Finding Richer Yields With Preferred Shares

NEW YORK ( TheStreet ) -- Investors have been pouring into exchange-traded funds that hold preferred shares.

During the past year, iShares S&P U.S. Preferred Stock ( PFF) reported inflows of $3 billion, while PowerShares Preferred ( PGX) attracted $766 million, according to IndexUniverse.com. Investors have been drawn by yields of more than 6%.

While the yields are tempting, there is another reason for fixed-income investors to consider preferreds: diversification. When bonds drop, preferreds sometimes rise. "The return patterns of preferreds are different than what you see with stocks or bonds," says David Mazza, head of ETF investment strategy of State Street Global Advisors, which operates the SPDR ETFs.

The resilience of preferreds has become clear lately. During the past three months, many bonds have sunk, causing Vanguard Total Bond Index ETF ( BND) to lose 1.0%, according to Morningstar. But the iShares Preferred Fund gained 4.2%.

Interest rate rises caused the bond loss. During the past three months, yields on 10-year Treasuries climbed from 1.58% to 2.00%. When rates rise, bond prices tend to fall as investors dump existing issues with low yields. While a rate rise can hurt preferreds, they can be resilient because of their peculiar characteristics.

Like bonds, preferreds pay fixed yields. But bonds are considered senior to preferreds. So in the event of a default, bond holders are paid first with whatever remains of the corporate assets. Preferreds are next in line. Because they come with more risk, preferreds yield more than comparable bonds. The rich yields can help to prop up preferreds in hard times. During times when the economy is growing, investors may become less concerned about defaults and bid up prices of preferreds. That has occurred lately.

Most preferreds are issued by financial companies. Big issuers include banks, such as Citigroup ( C), Wells Fargo ( WFC) and JPMorgan Chase ( JPM). Banks like preferreds because they offer a way to raise cash without issuing debt that can burden balance sheets. Other big issuers include utilities, REITs and industrial companies.

The concentration in financials presents special risks. During the financial crisis, preferreds were clobbered. Bank preferred shares suffered particularly severe losses as investors worried about bankruptcies. During 2008, PowerShares Financial Preferred ( PGF) lost 27.3%. But the securities soon revived. In 2009, the PowerShares Financial ETF gained 38.4%. Since then, preferreds have rallied. During the past five years, the PowerShares fund--which yields 6.3%-- returned 4.3% annually.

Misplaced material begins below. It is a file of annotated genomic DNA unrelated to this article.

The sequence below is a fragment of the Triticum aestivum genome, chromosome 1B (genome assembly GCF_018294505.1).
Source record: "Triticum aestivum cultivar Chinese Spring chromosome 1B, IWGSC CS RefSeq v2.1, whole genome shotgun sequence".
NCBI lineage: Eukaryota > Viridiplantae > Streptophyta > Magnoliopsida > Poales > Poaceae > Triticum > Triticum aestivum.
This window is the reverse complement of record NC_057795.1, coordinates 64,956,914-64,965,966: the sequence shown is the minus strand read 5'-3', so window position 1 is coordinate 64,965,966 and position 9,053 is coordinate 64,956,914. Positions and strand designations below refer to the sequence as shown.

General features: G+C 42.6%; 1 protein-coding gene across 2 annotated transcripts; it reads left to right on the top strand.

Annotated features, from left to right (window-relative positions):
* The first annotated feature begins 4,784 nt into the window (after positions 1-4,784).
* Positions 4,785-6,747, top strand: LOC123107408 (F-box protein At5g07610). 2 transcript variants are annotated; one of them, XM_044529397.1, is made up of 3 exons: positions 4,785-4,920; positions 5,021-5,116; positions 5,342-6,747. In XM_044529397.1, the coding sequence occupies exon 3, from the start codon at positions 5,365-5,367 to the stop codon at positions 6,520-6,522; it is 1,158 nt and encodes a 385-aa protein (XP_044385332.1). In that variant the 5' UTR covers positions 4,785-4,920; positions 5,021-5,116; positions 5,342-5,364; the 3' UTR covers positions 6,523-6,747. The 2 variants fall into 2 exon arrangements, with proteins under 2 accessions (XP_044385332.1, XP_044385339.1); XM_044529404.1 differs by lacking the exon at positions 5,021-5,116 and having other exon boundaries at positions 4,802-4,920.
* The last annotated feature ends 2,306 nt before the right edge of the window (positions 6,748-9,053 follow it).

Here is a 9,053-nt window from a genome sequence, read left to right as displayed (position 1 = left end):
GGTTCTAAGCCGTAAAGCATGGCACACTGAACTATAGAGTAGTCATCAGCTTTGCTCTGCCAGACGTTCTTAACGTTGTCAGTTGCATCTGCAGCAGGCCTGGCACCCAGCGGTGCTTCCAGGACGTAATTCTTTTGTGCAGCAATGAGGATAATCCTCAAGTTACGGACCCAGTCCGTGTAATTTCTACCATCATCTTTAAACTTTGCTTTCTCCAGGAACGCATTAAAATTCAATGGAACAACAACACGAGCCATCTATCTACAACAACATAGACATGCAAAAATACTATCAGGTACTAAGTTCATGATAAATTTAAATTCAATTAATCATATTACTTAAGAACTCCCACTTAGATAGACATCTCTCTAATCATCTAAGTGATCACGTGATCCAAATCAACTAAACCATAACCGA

The biggest ETF in the category is the iShares preferred fund, which yields 6.0% and has $11.4 billion in assets. During the past five years, the iShares fund returned 5.2% annually.

A new choice is Market Vectors Preferred Securities ex Financials ( PFXF), which aims to attract investors who are concerned about the risks of financials. The fund has 30% of assets in REITs and 24% in electric utilities.

Big holdings include issues from industrial companies, such as General Motors ( GM), United Technologies ( UTX), and Stanley Black & Decker ( SWK). The fund's benchmark yields about as much as competing choices. But Market Vectors says that in the past the benchmark has been less volatile than competitors that are heavy with financial names.

For investors seeking to diversify portfolios, an intriguing new choice is First Trust Multi-Asset Diversified Income Index ( MDIV), which yields 5.5%. The fund has 20% of assets in preferreds. The rest of the assets are spread among different kinds of income investments that do not necessarily track bonds.

The portfolio holds 20% of assets in REITs, 20% in master limited partnerships, and 25% in dividend-paying stocks. The fund rebalances every quarter, automatically selling high-priced winners and buying depressed sectors. If rates rise, the multi-asset fund could be hurt, but it would likely outdo bonds.

"The fund aims to generate income without taking a lot of interest rate risk," says Ryan Issakainen, ETF strategist for First Trust Advisors.

This article was written by an independent contributor, separate from TheStreet's regular news coverage.
Stan Luxenberg is a freelance writer specializing in mutual funds and investing. He was executive editor of Individual Investor magazine.

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